“One of the things we are striving to have is regardless of whether or not you’ve relapsed or if you’re in recovery, we want to be a safe place for people to feel they can come back to, regardless of their situation, without any judgment,” he said. “And that’s what we are doing. We’re creating a safe, protected space for people to come at all stages of recovery and all stages of life and to help guide them into a safer environment with housing, counseling, therapy, medical management and a warm, loving touch.”
After the video, a question-and-answer session was held to address community questions.
Many commenters asked where teens can receive drug treatments and have access to programs like the SSP.
Distelhorst said the Center for Human Services offers outpatient treatments for teens. The center is a community-based nonprofit youth and family services agency that provides counseling and promotes drug and alcohol prevention. Northpoint Recovery, located in Bellevue, also offers treatment for children 12-17 and accepts Medicaid.
Grant said she has empathy for youth who are trying to seek help for drug addiction, as resources have plummeted over the last few years.
“Youth treatment has just diminished terribly in terms of resources,” she said. “I know our legislature is trying to beef that up this time, but Center for Human Services is about it. Even the inpatient center, Sundown M Ranch [located in Yakima] is the last inpatient treatment center for youth. It’s just dying without a really good reason.”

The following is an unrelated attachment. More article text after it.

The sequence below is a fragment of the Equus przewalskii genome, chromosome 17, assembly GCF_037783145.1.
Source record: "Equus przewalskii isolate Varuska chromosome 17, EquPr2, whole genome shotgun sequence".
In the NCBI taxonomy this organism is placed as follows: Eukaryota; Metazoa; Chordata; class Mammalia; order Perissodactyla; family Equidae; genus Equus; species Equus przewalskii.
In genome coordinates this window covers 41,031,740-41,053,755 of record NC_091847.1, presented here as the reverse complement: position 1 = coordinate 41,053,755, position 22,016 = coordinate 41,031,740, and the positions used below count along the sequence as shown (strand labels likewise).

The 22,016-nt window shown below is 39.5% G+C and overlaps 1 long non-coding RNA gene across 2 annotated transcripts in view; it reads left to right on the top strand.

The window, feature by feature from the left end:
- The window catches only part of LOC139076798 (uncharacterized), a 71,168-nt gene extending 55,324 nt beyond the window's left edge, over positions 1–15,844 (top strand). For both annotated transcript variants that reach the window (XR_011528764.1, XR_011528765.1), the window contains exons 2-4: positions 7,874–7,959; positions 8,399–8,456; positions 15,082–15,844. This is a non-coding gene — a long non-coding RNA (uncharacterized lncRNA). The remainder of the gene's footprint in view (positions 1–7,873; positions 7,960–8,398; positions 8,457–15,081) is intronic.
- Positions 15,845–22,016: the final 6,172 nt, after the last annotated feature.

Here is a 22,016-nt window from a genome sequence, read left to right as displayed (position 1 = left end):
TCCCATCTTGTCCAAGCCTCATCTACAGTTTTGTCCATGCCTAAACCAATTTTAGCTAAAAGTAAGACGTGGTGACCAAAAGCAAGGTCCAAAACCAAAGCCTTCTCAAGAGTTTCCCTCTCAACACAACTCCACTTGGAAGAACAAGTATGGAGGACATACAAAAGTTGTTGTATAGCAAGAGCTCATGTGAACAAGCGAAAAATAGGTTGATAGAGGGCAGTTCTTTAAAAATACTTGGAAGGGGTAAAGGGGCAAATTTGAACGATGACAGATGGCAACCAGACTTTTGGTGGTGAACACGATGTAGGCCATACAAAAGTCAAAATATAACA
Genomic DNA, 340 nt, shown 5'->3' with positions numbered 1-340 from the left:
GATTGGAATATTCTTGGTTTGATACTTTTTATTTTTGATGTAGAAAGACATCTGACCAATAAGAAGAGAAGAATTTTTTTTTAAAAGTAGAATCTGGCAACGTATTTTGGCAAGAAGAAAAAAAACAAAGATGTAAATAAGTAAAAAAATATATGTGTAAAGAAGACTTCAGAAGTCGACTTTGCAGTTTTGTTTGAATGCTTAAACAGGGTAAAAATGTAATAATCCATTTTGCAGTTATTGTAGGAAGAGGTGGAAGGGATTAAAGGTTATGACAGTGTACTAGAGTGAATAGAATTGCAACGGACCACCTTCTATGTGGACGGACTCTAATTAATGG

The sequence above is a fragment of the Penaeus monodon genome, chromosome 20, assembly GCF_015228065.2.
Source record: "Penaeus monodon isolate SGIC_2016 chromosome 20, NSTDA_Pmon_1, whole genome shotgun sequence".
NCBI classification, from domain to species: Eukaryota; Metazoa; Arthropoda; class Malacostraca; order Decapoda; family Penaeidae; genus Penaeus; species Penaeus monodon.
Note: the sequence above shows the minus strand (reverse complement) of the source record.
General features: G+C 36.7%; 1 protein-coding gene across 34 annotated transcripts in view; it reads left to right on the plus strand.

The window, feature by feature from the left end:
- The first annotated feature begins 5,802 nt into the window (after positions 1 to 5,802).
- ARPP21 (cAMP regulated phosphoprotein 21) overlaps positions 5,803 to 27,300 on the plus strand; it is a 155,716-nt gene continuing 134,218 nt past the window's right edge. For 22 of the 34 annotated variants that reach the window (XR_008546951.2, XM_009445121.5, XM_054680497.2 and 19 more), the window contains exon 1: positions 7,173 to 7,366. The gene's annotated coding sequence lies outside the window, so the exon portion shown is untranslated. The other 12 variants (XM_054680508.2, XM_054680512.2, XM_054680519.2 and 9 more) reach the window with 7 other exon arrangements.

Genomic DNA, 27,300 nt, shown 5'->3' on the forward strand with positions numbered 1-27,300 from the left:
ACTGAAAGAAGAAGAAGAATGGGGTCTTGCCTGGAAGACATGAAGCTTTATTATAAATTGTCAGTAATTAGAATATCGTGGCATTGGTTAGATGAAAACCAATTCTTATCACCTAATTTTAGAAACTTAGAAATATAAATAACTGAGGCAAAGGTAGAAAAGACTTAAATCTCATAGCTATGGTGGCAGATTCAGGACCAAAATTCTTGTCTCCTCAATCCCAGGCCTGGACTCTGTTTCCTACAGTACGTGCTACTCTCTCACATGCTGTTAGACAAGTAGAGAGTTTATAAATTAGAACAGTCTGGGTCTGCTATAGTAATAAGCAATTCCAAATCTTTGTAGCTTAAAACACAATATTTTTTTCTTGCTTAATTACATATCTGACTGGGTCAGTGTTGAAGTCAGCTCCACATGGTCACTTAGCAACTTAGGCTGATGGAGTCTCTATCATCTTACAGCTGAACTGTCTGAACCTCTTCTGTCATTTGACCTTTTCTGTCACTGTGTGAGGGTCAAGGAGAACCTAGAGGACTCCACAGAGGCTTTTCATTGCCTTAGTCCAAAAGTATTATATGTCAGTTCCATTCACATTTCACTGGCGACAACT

One commenter asked if facilities were seeing longer stays than before due to drugs being laced with traces of stronger substances.
According to Mishelle Rutherford, the director of health services at Evergreen, the average stay for patients in detox is five days. However, stays are getting longer because so many drugs are now being laced with fentanyl, a synthetic opioid that is 80-100 times stronger than morphine. Because fentanyl takes so long to leave the body, patients are experiencing withdrawal symptoms for longer periods of time.
“We’re seeing that it’s living in the fat cells,” she said. “So it’s releasing at all different times. So someone may be feeling better one day in detox, and the next, they’re back into full withdrawal. It’s been really hard to manage.”
Another commenter tied into that question, asking if it was proving difficult to convince insurance companies to cover longer stays.
Rutherford said up to this point, Evergreen has not had too many problems with insurance companies.
“As long as we can show that there’s a medical need for them to be there,” she said. “That’s where it gets tricky, because what we might consider a medical need in our field of detox, may not be exactly what the insurance company sees as a medical need. So that does cause problems.”
In fact, Rutherford said, there is more of an issue with patients leaving early.
“We end up having a lot of people leave against medical advice toward day four or five because they’re not feeling better,” she said. “So it’s kind of a complicated piece just in having them complete detox. And of course, just going through detox: That’s just the very start.”
Distelhorst ended the meeting by thanking the community for joining and being open to learn about the complicated processes of drug treatment.
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— by Lauren Reichenbach